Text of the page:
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By the end of this year, IGN Entertainment will officially be a part of News Corp.'s newly minted Fox Interactive Media unit. IGN is the third Internet acquisition this year for the media giant, which has been seeking ways of increasing its online presence. You have to wonder, will GameSpot parent company CNET be next on Murdoch's list?
Media mogul Rupert Murdoch, News Corporation's Chairman and Chief Executive Officer, is now very much a part of the video game industry, as News Corp announced today that it "signed a definitive agreement" to purchase IGN Entertainment, Inc. for approximately $650 million in cash.
News Corp. snatching up web companies
Under the terms of the agreement, IGN and its network of sites, which includes TeamXbox, GameSpy, Rotten Tomatoes, AskMen.com, sites within the Vault and Planet networks and more, will become part of News Corporation's Fox Interactive Media unit. IGN's chief executive officer, Mark Jung, will continue in his role and will report to Ross Levinsohn, President of Fox Interactive Media, once the deal is completed. The transaction is expected to close during the 4th quarter of this calendar year.
The acquisition is in line with News Corp.'s latest strategy to further expand into online entertainment and media. This is actually News Corp.'s third Internet acquisition this year, following the purchases of Scout Media, a sports web publisher, and Intermix, which operates the popular social networking website MySpace.com.
Those who have been following Murdoch's moves closely may have seen the IGN acquisition coming. Once skeptical about the Internet as a medium, Murdoch warned during a speech this past April to the American Society of Newspaper Editors that "digital immigrants" would have to accommodate the younger generation of "digital natives". Only a few months later, he then vowed to spend upwards of $2 billion on web acquisitions. And just last month, in a conference call Murdoch stressed "there is no greater priority for the company today than to meaningfully and profitably expand its Internet presence." According to The Wall Street Journal, News Corp. beat out another media company, Viacom Inc., to purchase IGN.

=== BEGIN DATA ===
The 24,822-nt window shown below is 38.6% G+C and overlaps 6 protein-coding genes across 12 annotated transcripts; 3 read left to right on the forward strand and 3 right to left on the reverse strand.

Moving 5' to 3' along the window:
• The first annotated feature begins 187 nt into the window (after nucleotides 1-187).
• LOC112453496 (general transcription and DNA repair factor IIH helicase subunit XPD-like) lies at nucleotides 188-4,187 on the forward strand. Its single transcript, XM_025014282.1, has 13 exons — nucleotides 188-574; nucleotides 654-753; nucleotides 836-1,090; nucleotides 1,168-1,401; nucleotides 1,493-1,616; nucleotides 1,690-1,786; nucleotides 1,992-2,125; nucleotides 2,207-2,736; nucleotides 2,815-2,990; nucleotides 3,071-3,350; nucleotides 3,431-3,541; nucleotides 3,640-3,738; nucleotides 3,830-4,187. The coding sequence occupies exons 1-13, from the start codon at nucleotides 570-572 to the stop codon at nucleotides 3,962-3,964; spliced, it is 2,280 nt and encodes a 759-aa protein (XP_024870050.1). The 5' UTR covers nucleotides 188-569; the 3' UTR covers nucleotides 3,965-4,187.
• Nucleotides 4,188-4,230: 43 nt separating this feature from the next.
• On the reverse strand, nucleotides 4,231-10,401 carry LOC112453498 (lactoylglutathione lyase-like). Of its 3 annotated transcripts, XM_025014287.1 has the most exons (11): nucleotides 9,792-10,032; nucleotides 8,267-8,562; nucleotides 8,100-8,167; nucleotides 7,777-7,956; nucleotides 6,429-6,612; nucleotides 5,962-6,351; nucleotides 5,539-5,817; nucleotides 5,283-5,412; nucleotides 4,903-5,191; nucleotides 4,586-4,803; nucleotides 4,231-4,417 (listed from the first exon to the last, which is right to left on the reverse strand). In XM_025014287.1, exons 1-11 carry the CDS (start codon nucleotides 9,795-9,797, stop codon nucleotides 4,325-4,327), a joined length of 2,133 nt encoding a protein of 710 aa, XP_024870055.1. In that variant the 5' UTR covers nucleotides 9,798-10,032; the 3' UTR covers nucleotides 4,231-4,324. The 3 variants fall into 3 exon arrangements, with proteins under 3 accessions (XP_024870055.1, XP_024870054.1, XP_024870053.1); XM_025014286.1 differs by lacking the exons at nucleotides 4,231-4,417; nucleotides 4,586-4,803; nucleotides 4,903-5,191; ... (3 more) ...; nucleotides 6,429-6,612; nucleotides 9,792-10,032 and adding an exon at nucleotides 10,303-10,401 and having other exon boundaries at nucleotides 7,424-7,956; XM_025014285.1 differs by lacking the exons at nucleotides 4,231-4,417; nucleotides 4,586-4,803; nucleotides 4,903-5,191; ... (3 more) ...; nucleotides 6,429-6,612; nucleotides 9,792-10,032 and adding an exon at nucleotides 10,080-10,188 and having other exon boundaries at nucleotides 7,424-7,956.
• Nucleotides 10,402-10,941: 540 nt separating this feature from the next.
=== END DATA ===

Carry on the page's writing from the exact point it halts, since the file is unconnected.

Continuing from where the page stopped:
Massive page impressions
IGN has approximately 28 million unique users. Adding that to News Corp.'s other sites gives the company U.S. web traffic of nearly 70 million unique monthly users and more than 12 billion page impressions per month. News Corp. also said it will take the opportunity to cross-promote Fox's television and film content and that IGN's network would "enable the company to more efficiently introduce new products and services using its enhanced web presence."
"With the acquisition of IGN and its 28 million unique users, we have gone a long way toward achieving two of our key strategic objectives in our efforts to become a leading and profitable Internet presence," commented Murdoch. "First, we have significantly enhanced our online reach, strengthening our position as the fifth most trafficked presence on the web. We also become the fourth largest network in terms of monthly page impressions. And second, we have furthered our strategy to leverage the unique competencies the company enjoys with its news, sports, and entertainment assets to create a leading Internet destination. By acquiring IGN and its compelling sites, we now have top entertainment sites to go along with FOXSports.com, as well as our myriad news sites, headlined by FOXNews.com."
Mark Jung added, "We believe that Fox Interactive Media is an ideal fit with IGN Entertainment. With this combination, our users will enjoy access to a broad array of content and services covering video games, music, movies, sports and news, and our advertisers will benefit from enormous reach into a highly sought-after demographic. We are thrilled with this acquisition and can't wait to get started."
News Corp.'s Internet buying spree certainly is aggressive, but the media giant seems to be pursuing the right online properties, points out Rich Greenfield, analyst with Fulcrum Global Partners LLC. "They are aggressively buying their way into an Internet strategy from nowhere three months ago," Greenfield told Reuters. "They're going after Web properties that mirror the demographic of the viewer of The OC ... (following) the activities of what those same consumers do online."
IGN has come a long way since it launched in 1997 as part of Imagine Media. In '99 the company went public as Snowball.com, but then changed its name to IGN Entertainment and went private after the dot-com bust. With Internet companies seeing a resurgence of late, IGN filed for an initial public offering this summer and drew the attention of media giants like Viacom and News Corp. IGN, however, has still not turned a profit according to its SEC filings. That being said, the company's revenue for the first-half of 2005 more than doubled to $28.7 million from $14.1 million a year ago and its net loss narrowed to $7.5 million from $11.6 million.
Is CNET next?
With the news of IGN's acquisition today, could CNET, which owns GameSpot.com, be next? As Rick Munarriz points out on business website The Motley Fool, "Both IGN and Gamespot are likely to lure a whole lot of traffic in the near term; all three video game console makers will be rolling out their next-generation systems over the next year. An attention-hungry empire would hate to miss out on that traffic."
Even if a purchase of CNET would prove too expensive to News Corp. in the wake of all their recent acquisitions, it's entirely possible that Viacom or another media company could step in.